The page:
The XFL will boast some impressive television partners when the spring football league begins play next year, as it will have games broadcast on networks like ABC, Fox, and ESPN.
The partnership, which was announced on Monday, will ensure that the startup football league will have a large number of nationally broadcast games on both over-the-air and cable networks throughout the season.
Broadcast and Cable Networks Included in Partnerships
The XFL schedule will begin on Saturday, Feb. 8 with games on ABC and FOX. Throughout the 10-week regular season, games will continue to appear on those networks weekly, with ESPN, ESPN 2, FS1 and FS2 also picking up some games. The league championship game will take place on Sunday, April 26, and will air on ESPN.
“We are thrilled to partner with ESPN and FOX Sports, two innovative media companies with extensive experience in world-class football production that will undoubtedly help us reimagine football,” XFL founder Vince McMahon said in a statement. “The XFL broadcast schedule provides us with incredible reach and makes it easy for fans to watch our games consistently every weekend.”
This isn’t the first time that McMahon has tried to start up a football league. He famously already launched another league under the XFL brand name back in 2001. A joint project by the World Wrestling Federation (now WWE) and NBC, the league launched to big hype and even bigger ratings.
But poor nationally televised games and a sense that the league wasn’t presenting serious football led to quickly plummeting ratings, and the original XFL only lasted one season before folding.
XFL Aims to Avoid AAF’s Fate
The new XFL isn’t intended to feature the same “extreme” branding that was marketed during the XFL’s first run. Instead, McMahon has positioned his league as a simpler, faster alternative to the NFL game.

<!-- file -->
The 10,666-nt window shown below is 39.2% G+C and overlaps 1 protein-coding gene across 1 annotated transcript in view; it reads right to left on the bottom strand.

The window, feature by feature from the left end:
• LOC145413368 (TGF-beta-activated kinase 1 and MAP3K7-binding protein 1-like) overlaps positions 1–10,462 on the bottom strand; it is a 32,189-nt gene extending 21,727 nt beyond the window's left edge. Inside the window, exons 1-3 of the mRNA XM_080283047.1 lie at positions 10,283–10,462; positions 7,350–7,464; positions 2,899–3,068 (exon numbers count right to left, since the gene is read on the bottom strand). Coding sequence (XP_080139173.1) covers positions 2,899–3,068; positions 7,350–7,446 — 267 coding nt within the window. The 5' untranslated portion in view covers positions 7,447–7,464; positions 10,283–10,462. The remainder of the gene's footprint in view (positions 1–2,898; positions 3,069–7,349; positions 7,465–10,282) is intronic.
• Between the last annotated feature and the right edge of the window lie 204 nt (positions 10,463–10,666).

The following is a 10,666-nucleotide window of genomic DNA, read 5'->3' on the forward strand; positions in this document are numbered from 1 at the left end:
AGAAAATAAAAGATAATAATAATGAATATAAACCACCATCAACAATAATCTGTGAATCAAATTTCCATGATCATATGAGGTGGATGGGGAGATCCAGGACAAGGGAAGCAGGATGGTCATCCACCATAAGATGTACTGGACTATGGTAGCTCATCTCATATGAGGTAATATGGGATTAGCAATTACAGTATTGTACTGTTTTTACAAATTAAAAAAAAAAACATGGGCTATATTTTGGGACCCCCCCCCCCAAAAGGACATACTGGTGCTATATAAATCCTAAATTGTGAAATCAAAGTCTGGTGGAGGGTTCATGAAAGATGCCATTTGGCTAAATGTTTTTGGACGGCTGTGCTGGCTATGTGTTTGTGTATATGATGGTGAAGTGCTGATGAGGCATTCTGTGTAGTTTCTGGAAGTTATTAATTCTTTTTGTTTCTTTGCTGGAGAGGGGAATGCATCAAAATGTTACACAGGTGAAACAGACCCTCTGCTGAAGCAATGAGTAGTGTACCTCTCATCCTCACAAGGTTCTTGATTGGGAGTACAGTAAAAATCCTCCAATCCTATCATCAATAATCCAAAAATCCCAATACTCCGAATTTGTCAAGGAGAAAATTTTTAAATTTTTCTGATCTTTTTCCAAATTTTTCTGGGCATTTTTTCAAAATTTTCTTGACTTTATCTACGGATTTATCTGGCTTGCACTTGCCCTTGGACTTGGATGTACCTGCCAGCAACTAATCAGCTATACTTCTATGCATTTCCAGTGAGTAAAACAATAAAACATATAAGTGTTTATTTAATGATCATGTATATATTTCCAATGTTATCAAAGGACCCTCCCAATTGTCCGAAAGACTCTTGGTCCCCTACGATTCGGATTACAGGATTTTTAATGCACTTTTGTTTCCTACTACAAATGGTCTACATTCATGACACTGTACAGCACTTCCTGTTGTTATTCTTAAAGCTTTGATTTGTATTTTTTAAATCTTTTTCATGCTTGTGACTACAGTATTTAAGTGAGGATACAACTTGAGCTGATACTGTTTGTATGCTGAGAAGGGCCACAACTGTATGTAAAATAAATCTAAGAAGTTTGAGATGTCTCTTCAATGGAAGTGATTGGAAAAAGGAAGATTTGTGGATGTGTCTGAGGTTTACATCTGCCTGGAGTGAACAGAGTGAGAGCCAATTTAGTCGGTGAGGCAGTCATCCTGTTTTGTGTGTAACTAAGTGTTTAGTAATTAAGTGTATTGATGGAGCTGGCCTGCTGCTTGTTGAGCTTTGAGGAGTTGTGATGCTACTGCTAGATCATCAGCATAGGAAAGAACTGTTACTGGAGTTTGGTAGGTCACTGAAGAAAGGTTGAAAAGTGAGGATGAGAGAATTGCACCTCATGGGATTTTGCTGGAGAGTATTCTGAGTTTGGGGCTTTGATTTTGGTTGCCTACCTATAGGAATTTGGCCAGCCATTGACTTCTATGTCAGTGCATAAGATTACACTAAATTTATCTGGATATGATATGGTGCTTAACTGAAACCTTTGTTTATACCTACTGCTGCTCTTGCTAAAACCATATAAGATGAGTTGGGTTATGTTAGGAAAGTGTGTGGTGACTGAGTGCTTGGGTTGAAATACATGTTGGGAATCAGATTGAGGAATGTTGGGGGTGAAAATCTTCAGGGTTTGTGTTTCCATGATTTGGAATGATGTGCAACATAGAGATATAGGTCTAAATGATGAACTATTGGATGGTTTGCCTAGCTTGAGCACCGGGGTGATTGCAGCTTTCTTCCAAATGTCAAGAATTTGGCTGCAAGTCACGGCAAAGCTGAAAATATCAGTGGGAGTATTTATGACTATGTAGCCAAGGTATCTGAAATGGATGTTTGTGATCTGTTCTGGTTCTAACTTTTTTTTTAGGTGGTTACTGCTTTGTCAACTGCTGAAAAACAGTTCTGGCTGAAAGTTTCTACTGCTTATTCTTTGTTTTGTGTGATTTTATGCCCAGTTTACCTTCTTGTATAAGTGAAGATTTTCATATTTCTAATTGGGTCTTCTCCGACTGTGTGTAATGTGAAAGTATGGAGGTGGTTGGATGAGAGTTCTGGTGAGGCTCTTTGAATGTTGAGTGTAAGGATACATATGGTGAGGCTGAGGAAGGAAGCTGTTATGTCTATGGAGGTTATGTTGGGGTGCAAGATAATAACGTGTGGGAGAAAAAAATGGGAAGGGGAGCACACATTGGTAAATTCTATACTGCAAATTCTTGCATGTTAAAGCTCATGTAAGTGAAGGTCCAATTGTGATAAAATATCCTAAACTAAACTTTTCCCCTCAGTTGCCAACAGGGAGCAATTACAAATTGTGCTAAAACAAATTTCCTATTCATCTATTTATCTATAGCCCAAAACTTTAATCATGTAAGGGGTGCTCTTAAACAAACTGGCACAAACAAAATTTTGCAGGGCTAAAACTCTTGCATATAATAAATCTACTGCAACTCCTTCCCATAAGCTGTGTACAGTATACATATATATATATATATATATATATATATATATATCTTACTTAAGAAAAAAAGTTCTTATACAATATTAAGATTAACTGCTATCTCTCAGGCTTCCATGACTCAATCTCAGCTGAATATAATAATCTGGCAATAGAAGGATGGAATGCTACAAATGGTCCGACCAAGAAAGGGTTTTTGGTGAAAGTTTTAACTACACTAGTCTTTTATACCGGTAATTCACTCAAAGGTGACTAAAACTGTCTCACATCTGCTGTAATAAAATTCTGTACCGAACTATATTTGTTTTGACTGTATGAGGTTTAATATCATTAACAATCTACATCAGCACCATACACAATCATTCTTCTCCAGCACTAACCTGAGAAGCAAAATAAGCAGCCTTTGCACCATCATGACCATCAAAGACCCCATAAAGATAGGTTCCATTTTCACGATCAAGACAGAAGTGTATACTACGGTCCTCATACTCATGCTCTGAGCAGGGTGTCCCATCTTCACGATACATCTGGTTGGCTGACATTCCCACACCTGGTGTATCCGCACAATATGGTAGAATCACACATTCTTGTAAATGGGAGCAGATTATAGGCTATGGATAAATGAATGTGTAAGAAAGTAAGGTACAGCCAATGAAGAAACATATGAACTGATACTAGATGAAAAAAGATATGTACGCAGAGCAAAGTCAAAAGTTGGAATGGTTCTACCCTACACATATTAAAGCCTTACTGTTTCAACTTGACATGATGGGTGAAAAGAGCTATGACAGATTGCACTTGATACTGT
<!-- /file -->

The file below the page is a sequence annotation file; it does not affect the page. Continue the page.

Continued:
Several rule changes have already been confirmed. The XFL will eliminate point after tries, instead giving teams the option of going for one, two, or three-point conversions by running a play from scrimmage at various distances. Overtime would be handled like a penalty shootout in soccer, with each team attempting to score five times from the five-yard line. And the clock will run continuously other than for time-outs or changes in possession until the final two minutes of each half.
The broadcast deals come at an important time for the XFL, as it shows major partners have confidence in the league even after the collapse of the Alliance of American Football (AAF).
Initially, it appeared that the AAF would have the advantage in what figured to be a spring football war, as it was launching a year before the XFL and had the backing of CBS Sports. But despite decent ratings and attendance figures, things quickly went south for the AAF, with majority owner Tom Dundon – the Carolina Hurricanes owner who pledged to invest up to $250 million in the league – abruptly pulling the plug after just eight weeks of play when the league failed to secure a player-sharing agreement with the NFLPA.